# Set-builder notation

A notation that expresses a set constructively by defining the properties of members (or elements) in a mathematical rule is called the set-builder notation.

## Introduction

Mathematics is working on the basis of rules or formulas. So, the idea had come to express a set constructively in a special mathematical notation by defining the properties of elements (or members) in a formula. Hence, the constructive representation of a set in a mathematical rule is called the set-builder notation. The set-builder notation consists of the following three parts.

1. A variable
2. A Separator
3. A formula

Now, let’s learn each part in the set-builder form understandably.

### A variable

A variable is used to represent each member (or element) in a set.

### A separator

A colon $(:)$ or vertical bar $(|)$ is used to separate the formula from the variable in the notation. The separator is read as “such that” or “for which” or “with the property that”.

### A rule

A set is usually defined by considering one or more common properties of the elements. It can be expressed by a logical predicate (or formula).

### Notation

A set-builder notation of any set can be expressed in anyone of the following two forms.

$(1).\,\,\,$ $\Big\{x \,\,:\,\, s(x)\Big\}$

$(2).\,\,\,$ $\Big\{x \,\,\,\,|\,\,\,\, s(x)\Big\}$

In this set, the curly brackets represent a set. Inside the curly braces, a variable, a separator and a logical predicate are written one after one for expressing a set in a mathematical form. In the above form, $x$ is a variable, colon or vertical bar is a separator and $s(x)$ is a formula that the one or more common properties of the objects (or elements).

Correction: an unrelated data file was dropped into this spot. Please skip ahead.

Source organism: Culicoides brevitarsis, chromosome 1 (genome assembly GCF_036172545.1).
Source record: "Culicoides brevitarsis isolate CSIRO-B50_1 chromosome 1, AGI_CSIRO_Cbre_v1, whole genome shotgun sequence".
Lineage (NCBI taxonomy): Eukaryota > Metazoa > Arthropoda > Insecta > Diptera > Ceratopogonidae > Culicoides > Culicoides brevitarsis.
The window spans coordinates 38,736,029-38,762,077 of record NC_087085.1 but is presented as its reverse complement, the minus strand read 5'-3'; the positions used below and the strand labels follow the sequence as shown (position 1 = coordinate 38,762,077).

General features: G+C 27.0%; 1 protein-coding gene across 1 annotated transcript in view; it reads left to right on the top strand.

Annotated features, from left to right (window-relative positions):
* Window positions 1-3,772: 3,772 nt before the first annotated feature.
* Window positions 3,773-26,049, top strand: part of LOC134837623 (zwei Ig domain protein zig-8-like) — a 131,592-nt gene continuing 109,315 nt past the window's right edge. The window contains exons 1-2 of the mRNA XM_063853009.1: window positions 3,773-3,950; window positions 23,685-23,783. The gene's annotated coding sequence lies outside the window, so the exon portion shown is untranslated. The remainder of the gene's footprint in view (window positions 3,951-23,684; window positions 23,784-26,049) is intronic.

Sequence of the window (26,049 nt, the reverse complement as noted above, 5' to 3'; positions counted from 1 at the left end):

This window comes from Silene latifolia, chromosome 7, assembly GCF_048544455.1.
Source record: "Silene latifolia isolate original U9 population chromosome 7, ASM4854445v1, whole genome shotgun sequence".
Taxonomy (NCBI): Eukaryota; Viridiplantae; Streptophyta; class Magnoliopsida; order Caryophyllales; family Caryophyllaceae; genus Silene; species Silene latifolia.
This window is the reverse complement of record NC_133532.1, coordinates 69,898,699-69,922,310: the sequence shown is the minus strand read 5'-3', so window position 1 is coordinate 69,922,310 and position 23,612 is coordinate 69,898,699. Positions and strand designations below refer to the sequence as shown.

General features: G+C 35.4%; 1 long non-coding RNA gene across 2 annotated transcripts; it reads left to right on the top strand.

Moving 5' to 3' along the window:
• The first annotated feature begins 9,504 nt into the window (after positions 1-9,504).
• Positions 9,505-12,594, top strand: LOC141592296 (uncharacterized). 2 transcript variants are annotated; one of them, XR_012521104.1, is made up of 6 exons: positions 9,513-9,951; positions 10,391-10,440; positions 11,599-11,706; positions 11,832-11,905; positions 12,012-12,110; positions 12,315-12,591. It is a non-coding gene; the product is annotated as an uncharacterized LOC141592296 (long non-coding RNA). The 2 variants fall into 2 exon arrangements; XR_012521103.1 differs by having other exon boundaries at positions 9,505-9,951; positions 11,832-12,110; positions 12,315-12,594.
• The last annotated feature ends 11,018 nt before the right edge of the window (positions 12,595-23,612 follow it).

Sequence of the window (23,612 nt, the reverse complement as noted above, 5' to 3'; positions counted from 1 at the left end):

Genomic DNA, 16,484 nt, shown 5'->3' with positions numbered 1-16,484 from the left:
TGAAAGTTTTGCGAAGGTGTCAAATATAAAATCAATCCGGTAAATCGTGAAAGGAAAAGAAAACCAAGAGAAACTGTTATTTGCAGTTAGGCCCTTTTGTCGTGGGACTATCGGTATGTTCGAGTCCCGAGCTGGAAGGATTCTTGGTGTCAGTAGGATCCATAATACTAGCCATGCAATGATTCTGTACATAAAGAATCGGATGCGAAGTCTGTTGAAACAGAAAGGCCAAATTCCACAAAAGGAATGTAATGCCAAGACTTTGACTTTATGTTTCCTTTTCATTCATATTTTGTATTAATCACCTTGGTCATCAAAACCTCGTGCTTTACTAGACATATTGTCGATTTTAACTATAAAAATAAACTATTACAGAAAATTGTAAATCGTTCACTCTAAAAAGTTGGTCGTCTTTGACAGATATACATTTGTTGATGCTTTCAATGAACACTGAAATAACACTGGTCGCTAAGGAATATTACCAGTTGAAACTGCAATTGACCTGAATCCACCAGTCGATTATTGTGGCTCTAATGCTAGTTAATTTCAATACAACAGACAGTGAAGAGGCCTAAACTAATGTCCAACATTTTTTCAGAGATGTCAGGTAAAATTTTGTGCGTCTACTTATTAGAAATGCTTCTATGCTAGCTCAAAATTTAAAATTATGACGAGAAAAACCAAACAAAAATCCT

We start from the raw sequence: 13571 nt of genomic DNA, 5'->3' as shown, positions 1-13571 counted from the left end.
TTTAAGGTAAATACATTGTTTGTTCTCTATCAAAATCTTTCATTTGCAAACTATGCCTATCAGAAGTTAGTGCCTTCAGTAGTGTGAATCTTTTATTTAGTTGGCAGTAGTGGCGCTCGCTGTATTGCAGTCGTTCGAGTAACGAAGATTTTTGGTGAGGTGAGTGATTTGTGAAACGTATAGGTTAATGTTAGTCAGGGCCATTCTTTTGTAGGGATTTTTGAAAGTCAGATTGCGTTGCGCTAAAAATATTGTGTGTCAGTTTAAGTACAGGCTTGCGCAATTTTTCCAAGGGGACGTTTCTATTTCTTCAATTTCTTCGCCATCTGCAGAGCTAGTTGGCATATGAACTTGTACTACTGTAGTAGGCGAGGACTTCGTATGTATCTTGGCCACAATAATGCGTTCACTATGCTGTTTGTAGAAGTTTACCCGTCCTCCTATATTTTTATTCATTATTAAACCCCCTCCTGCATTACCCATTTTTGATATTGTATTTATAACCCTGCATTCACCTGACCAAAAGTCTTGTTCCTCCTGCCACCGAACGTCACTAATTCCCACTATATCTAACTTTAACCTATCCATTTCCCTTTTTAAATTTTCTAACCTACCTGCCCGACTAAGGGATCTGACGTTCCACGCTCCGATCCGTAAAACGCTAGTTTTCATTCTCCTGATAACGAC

The roster notation is a simple notation for expressing a set in mathematical form but it has some limitations. Hence, the concept of set-builder notation is introduced in set theory.

#### Examples

Let’s learn the concept of set-builder form from some understandable examples.

The numbers, which are greater than $5$ in set-builder notation.

$(1).\,\,\,$ $A$ $\,=\,$ $\Big\{x \,:\, x \,>\, 5\Big\}$
$(2).\,\,\,$ $A$ $\,=\,$ $\Big\{x \,\,\,|\,\,\, x \,>\, 5\Big\}$

The set $A$ is read as the set of all $x$ such that $x$ is greater than zero.

The numbers, which are greater than or equal to $8$ in set-builder notation. In this example, the type of number is defined. Hence, the set $B$ is written in the following form.

$(1).\,\,\,$ $B$ $\,=\,$ $\Big\{x \,:\, x \,∈ \, N \,\,and\,\, x \,\ge\, 8\Big\}$
$(2).\,\,\,$ $B$ $\,=\,$ $\Big\{x \,\,\,|\,\,\, x \,∈ \, N \,\,and\,\, x \,\ge\, 8\Big\}$

The set $B$ is read as the set of all $x$ such that $x$ is a natural number and the value of $x$ is greater than $8$. The set $B$ is also written in the following form simply.

$(3).\,\,\,$ $B$ $\,=\,$ $\Big\{x \,∈ \, N \,:\, x \,\ge\, 8\Big\}$
$(4).\,\,\,$ $B$ $\,=\,$ $\Big\{x \,∈ \, N \,\,\,|\,\,\, x \,\ge\, 8\Big\}$

The real numbers, which are less than or equal to $1$ and greater than $4$ in set-builder form.

$(1).\,\,\,$ $C$ $\,=\,$ $\Big\{x \,∈ \, R \,:\, x \,\le\, 1 \,\,\,or\,\,\, x \,>\, 4\Big\}$
$(2).\,\,\,$ $C$ $\,=\,$ $\Big\{x \,∈ \, R \,\,\,|\,\,\, x \,\le\, 1 \,\,\,or\,\,\, x \,>\, 4\Big\}$

The set $C$ is read as the set of all $x$, which are real numbers such that the value of $x$ is less than or equal to one or greater than four.

Latest Math Problems

A best free mathematics education website for students, teachers and researchers.

###### Maths Topics

Learn each topic of the mathematics easily with understandable proofs and visual animation graphics.

###### Maths Problems

Learn how to solve the maths problems in different methods with understandable steps.

Learn solutions

###### Subscribe us

You can get the latest updates from us by following to our official page of Math Doubts in one of your favourite social media sites.